Abstract 1990

The efficacy of high-dose chemotherapy (HDC) and AHPCT is inferior for Hodgkin lymphoma patients (pts) with high-risk features, commonly defined as primary induction failure (PIF) or early relapse (within 1 year of achieving remission). Phase II studies have suggested that tandem courses of HDC with AHPCT may improve transplant outcomes. We therefore evaluated this approach in a single-center, prospective, phase II study. The primary endpoint of the trial was relapse-free survival (RFS). The intention-to-treat (ITT) analysis included 42 subjects with PIF or early relapse (within 1 year) who signed consent, of whom 37 underwent both transplants in 2002–2010 (3 were denied insurance coverage for tandem AHPCT, 1 had inadequate HPC harvest, and 1 withdrew). These subjects were compared retrospectively with 96 control pts who met eligibility criteria for the trial and underwent a single AHPCT from 1995–2009. HPC mobilization was with etoposide/filgrastim in all tandem AHPCT subjects, and in 55% of controls. Tandem pts received melphalan 150 mg/m2 with AHPCT. After a median of 52 days, tandem pts then received CBV (N=30) or busulfan, etoposide, and cyclophosphamide (BuCyVP; N=7, due to carmustine shortage) with AHPCT. Controls received BuCyVP (N=95) or CBV (N=1) with AHPCT. There were no clinically significant baseline differences between the tandem and control groups.

With a median 54 months follow-up at the time of analysis among tandem AHPCT survivors, 23 tandem pts and 47 controls were alive at the time of analysis. Causes of death among tandem AHPCT recipients included relapse (N=13), pulmonary (N=1), secondary malignancy (N=3), other (N=2). For controls, causes of death included relapse (N=37), pulmonary (N=2), secondary malignancy (N=2), other (N=8). Among tandem pts who received both transplants, 100-day mortality did not occur; there were 7 deaths within 100 days post AHPCT among controls (P=0.09). Median RFS was 15.5 months for tandem pts and 26.3 months for controls (P=0.28). Median overall survival (OS) was 54.9 months for tandem pts vs. 73.1 months for controls (P=0.76).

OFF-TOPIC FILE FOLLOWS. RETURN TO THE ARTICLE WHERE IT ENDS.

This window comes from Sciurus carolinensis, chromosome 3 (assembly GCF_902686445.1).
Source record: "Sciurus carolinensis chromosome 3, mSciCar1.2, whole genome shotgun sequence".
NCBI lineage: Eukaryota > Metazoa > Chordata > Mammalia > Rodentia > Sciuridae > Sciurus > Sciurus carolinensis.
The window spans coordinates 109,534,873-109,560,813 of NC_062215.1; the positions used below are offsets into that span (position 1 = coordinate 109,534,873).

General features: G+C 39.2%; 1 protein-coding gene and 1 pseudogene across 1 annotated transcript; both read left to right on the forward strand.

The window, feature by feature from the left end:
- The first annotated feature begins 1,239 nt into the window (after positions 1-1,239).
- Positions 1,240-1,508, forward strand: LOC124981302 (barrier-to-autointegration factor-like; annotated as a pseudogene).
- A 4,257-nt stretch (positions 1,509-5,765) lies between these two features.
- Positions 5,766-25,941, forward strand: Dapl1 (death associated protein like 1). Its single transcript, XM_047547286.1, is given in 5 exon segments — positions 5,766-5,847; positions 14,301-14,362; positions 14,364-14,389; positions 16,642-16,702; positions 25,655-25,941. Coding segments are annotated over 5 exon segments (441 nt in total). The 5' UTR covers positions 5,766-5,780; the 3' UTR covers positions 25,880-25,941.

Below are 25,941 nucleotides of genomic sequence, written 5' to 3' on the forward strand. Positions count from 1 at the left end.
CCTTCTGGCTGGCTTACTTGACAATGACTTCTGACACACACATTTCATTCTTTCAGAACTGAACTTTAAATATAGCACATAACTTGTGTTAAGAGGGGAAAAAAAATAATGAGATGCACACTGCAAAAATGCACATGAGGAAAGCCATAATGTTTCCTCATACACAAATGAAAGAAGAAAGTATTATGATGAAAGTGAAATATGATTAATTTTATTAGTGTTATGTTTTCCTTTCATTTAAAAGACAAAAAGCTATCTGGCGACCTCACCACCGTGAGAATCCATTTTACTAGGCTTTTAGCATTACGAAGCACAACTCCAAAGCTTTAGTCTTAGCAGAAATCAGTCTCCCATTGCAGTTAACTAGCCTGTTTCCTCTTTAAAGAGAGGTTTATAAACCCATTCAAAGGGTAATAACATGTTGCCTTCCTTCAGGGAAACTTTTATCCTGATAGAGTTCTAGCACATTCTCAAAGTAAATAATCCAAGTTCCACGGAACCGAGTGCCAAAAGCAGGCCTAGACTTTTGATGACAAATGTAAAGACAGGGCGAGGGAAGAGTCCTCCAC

In multivariable analysis, factors associated with survival included race (non-Caucasian vs. Caucasian, HR 2.68, 95% CI 1.30–5.54, P=0.008), extent of prior chemotherapy (per 1 regimen increase, HR 2.54, 95% CI 1.71–3.77, P<0.001), and disease bulk (>10 cm vs. < 10 cm, HR 2.76, 95% CI 1.57–4.84, P<0.001). For RFS, prognostic factors included extent of prior chemotherapy (HR 2.15, 95% CI 1.47–3.13, P<0.001), disease bulk (HR 1.89, 95% CI 1.14–3.15, P=0.014), and disease status at transplant (relapsed/refractory vs. CR/PR, HR 1.91, 95% CI 1.14–3.20, P=0.014).

In conclusion, tandem AHPCT provides no demonstrable advantage over a single course of HDC with AHPCT in our analysis. More effective treatments are needed for pts with high-risk Hodgkin lymphoma, particularly ethnic minorities or those with bulky disease at transplant. Transplant outcomes suffered with additional lines of therapy before AHPCT, as shown in other published studies; thus, AHPCT should be prioritized over other interventions whenever feasible, at the time of induction failure or first relapse.


No relevant conflicts of interest to declare.

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Author notes


Asterisk with author names denotes non-ASH members.